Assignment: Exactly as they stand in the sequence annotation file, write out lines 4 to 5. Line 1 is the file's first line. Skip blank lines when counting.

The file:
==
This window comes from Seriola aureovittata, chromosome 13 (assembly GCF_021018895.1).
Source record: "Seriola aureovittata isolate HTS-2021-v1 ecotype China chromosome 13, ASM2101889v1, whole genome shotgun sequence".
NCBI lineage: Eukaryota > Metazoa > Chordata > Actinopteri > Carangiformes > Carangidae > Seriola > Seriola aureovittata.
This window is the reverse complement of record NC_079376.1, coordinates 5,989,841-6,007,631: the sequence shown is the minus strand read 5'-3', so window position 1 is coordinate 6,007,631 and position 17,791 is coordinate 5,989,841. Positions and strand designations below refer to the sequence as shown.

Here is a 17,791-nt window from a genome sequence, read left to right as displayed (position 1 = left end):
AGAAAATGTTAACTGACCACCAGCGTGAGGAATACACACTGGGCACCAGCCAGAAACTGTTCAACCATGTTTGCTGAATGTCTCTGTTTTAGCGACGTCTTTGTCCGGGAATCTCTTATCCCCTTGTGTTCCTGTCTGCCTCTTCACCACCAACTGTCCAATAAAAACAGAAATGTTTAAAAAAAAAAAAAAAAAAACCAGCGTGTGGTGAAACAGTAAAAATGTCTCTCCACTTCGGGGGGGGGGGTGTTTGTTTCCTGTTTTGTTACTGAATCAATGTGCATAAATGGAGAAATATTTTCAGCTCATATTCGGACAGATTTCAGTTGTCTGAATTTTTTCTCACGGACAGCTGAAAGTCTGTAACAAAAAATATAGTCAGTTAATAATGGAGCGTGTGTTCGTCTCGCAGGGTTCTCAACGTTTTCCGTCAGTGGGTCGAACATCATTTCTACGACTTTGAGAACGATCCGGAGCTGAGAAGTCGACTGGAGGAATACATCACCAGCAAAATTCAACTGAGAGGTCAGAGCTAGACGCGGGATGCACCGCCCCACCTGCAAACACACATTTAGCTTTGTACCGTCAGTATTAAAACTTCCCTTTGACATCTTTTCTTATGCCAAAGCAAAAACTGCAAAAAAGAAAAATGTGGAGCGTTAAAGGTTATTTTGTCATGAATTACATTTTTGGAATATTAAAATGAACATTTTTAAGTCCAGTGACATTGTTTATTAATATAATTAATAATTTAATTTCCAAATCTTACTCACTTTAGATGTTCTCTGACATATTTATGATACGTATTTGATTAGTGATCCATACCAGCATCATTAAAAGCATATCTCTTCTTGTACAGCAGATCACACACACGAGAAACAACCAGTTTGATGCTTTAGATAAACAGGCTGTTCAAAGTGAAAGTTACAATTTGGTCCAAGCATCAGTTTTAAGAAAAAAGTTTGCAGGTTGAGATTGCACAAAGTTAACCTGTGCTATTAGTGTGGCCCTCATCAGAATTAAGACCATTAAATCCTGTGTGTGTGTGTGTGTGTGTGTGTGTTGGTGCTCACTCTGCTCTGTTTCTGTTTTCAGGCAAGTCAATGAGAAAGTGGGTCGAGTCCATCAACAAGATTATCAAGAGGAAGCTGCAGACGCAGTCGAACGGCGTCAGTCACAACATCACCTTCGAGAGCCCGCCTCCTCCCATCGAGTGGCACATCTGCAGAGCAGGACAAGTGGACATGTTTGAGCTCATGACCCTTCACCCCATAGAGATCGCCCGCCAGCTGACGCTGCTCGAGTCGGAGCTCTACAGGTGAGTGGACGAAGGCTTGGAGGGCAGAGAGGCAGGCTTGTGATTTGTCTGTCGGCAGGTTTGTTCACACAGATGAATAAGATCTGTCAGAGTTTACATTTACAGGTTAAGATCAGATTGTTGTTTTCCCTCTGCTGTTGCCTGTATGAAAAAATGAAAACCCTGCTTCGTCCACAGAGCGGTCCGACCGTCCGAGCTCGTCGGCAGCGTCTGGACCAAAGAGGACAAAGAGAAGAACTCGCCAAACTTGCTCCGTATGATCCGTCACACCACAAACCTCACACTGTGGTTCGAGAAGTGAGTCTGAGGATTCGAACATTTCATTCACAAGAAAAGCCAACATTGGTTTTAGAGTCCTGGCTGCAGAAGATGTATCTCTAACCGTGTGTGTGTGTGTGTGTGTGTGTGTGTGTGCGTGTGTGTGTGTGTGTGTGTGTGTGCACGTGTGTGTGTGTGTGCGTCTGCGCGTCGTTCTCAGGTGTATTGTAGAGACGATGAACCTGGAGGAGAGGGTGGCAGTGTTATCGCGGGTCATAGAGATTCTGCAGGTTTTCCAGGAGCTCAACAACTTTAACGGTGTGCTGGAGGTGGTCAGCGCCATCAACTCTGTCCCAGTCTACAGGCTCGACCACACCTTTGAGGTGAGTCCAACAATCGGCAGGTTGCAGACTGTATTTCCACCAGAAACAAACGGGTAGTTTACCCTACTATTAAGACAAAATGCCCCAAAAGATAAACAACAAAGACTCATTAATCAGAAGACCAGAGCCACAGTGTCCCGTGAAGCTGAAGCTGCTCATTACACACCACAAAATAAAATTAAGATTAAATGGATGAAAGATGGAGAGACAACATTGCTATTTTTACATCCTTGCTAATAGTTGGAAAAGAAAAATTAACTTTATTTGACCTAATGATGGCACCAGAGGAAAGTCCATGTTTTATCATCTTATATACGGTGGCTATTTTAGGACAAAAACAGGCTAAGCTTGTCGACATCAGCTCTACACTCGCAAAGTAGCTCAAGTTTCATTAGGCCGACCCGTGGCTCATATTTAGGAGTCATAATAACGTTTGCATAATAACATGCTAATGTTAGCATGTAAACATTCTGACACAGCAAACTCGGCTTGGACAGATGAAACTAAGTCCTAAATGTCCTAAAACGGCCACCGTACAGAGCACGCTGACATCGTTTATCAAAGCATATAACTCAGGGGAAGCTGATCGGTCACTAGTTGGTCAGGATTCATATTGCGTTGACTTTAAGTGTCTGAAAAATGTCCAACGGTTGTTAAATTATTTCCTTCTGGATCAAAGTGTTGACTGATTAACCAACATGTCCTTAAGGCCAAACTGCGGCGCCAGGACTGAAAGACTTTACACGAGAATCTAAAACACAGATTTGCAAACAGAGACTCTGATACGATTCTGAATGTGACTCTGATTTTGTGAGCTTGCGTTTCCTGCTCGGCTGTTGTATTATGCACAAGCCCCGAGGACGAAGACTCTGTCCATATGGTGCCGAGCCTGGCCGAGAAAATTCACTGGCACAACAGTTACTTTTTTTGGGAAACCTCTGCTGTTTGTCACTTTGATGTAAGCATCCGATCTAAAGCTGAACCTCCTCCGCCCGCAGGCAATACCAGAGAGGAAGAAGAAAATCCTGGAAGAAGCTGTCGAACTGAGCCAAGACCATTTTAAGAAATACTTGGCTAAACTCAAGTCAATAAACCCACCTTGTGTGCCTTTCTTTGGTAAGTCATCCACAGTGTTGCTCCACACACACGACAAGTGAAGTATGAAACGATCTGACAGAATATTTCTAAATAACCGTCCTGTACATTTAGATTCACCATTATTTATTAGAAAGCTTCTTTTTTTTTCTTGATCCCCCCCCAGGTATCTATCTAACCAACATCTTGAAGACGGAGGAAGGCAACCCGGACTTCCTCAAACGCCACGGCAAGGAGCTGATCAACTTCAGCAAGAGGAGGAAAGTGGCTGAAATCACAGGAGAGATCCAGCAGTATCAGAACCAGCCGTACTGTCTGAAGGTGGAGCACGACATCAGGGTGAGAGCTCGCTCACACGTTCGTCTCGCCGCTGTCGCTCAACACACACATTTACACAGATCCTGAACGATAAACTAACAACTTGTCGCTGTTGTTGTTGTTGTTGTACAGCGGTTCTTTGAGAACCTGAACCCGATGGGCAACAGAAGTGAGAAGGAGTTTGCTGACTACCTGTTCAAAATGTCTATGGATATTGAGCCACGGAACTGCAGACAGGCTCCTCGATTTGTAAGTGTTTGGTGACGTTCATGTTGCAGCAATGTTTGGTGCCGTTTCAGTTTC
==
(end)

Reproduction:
This window is the reverse complement of record NC_079376.1, coordinates 5,989,841-6,007,631: the sequence shown is the minus strand read 5'-3', so window position 1 is coordinate 6,007,631 and position 17,791 is coordinate 5,989,841. Positions and strand designations below refer to the sequence as shown.

Here is a 17,791-nt window from a genome sequence, read left to right as displayed (position 1 = left end):